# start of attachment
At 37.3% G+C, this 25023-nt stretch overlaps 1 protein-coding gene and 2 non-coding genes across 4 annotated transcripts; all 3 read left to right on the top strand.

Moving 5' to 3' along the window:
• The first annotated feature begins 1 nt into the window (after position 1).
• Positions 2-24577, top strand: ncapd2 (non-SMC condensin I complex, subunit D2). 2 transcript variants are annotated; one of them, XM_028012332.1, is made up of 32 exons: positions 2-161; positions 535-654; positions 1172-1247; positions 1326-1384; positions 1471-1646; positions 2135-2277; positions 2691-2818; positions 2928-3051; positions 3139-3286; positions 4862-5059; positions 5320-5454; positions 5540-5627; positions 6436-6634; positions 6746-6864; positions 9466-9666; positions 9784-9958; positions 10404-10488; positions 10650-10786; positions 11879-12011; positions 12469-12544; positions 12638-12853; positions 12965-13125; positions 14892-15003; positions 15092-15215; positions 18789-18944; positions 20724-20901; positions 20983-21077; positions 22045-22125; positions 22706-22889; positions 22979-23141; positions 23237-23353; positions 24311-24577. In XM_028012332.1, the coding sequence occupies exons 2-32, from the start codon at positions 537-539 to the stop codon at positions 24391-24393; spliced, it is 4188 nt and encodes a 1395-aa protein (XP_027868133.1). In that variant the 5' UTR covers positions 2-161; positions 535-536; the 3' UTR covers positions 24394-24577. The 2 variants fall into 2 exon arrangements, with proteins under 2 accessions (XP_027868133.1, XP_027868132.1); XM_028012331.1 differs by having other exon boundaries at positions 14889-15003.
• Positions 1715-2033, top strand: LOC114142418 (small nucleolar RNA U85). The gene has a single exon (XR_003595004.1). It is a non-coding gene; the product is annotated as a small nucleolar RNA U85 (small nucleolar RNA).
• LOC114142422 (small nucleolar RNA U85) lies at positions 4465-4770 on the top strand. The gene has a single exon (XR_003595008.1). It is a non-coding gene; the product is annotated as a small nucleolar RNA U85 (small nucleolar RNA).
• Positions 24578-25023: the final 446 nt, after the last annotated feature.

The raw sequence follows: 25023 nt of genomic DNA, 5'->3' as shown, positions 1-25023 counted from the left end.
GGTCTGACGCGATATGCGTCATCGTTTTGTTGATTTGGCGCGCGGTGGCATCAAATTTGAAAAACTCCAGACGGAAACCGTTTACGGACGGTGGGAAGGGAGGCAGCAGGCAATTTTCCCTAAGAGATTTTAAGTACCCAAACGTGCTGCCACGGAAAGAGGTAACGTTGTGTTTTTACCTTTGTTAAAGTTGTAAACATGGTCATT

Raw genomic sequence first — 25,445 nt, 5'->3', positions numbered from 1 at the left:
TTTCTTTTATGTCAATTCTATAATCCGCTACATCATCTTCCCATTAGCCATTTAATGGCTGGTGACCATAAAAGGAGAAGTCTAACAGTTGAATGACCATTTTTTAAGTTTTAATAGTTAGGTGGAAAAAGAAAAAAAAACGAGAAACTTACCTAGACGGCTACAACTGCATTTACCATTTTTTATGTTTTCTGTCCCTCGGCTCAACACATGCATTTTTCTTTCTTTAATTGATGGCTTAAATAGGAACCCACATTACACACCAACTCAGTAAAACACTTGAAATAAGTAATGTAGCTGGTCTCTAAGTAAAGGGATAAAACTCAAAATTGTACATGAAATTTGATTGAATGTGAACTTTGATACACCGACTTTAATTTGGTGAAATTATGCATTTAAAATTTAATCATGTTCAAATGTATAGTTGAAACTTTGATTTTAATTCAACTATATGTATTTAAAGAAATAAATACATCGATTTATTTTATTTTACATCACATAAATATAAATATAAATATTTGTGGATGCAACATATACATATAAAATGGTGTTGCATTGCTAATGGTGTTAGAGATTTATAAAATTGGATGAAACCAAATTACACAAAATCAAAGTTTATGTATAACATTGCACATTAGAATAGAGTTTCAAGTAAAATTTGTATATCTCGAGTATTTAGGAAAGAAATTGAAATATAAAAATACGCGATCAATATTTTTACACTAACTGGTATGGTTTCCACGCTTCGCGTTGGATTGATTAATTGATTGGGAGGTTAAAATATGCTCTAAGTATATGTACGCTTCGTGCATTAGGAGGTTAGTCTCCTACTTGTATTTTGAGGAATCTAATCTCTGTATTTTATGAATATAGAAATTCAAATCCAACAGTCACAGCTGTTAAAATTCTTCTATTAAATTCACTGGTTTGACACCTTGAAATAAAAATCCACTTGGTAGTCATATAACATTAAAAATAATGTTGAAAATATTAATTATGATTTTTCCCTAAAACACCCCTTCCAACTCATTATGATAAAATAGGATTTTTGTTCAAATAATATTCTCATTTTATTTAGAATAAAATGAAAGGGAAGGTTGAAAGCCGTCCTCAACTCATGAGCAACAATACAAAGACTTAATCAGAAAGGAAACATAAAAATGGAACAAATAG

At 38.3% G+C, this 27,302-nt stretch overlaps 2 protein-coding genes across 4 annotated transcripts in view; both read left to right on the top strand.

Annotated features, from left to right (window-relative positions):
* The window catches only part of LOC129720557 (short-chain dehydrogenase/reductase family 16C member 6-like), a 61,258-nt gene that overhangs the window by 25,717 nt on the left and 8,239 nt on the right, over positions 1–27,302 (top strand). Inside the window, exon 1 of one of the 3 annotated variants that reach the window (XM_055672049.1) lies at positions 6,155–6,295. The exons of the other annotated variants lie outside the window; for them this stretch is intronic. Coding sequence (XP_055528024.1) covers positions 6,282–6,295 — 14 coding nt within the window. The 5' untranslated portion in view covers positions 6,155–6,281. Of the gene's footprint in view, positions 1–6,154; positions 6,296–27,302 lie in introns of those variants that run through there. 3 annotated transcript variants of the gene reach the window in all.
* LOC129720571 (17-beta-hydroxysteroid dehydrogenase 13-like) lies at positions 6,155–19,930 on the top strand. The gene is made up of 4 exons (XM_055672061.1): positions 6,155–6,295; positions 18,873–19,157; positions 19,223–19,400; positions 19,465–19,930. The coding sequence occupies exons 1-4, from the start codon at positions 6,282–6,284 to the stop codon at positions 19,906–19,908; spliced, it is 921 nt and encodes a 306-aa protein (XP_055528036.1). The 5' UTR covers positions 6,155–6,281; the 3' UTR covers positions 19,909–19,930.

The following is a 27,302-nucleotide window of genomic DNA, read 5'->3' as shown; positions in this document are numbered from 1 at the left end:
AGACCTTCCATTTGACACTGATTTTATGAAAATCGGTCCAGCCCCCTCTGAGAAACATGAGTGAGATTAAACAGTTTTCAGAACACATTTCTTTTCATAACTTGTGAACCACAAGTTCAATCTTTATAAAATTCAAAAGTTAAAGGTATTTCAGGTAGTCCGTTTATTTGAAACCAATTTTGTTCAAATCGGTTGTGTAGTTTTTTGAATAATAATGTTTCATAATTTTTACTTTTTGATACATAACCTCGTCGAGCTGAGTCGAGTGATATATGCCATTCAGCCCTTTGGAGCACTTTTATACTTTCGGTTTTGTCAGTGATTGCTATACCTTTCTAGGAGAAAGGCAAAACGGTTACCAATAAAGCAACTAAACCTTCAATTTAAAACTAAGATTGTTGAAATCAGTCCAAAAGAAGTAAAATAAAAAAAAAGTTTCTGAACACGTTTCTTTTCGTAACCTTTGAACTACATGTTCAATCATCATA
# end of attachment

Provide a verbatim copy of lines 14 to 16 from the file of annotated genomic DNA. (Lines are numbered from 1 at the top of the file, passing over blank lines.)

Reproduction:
* The window catches only part of LOC129720557 (short-chain dehydrogenase/reductase family 16C member 6-like), a 61,258-nt gene that overhangs the window by 25,717 nt on the left and 8,239 nt on the right, over positions 1–27,302 (top strand). Inside the window, exon 1 of one of the 3 annotated variants that reach the window (XM_055672049.1) lies at positions 6,155–6,295. The exons of the other annotated variants lie outside the window; for them this stretch is intronic. Coding sequence (XP_055528024.1) covers positions 6,282–6,295 — 14 coding nt within the window. The 5' untranslated portion in view covers positions 6,155–6,281. Of the gene's footprint in view, positions 1–6,154; positions 6,296–27,302 lie in introns of those variants that run through there. 3 annotated transcript variants of the gene reach the window in all.
* LOC129720571 (17-beta-hydroxysteroid dehydrogenase 13-like) lies at positions 6,155–19,930 on the top strand. The gene is made up of 4 exons (XM_055672061.1): positions 6,155–6,295; positions 18,873–19,157; positions 19,223–19,400; positions 19,465–19,930. The coding sequence occupies exons 1-4, from the start codon at positions 6,282–6,284 to the stop codon at positions 19,906–19,908; spliced, it is 921 nt and encodes a 306-aa protein (XP_055528036.1). The 5' UTR covers positions 6,155–6,281; the 3' UTR covers positions 19,909–19,930.

The following is a 27,302-nucleotide window of genomic DNA, read 5'->3' as shown; positions in this document are numbered from 1 at the left end: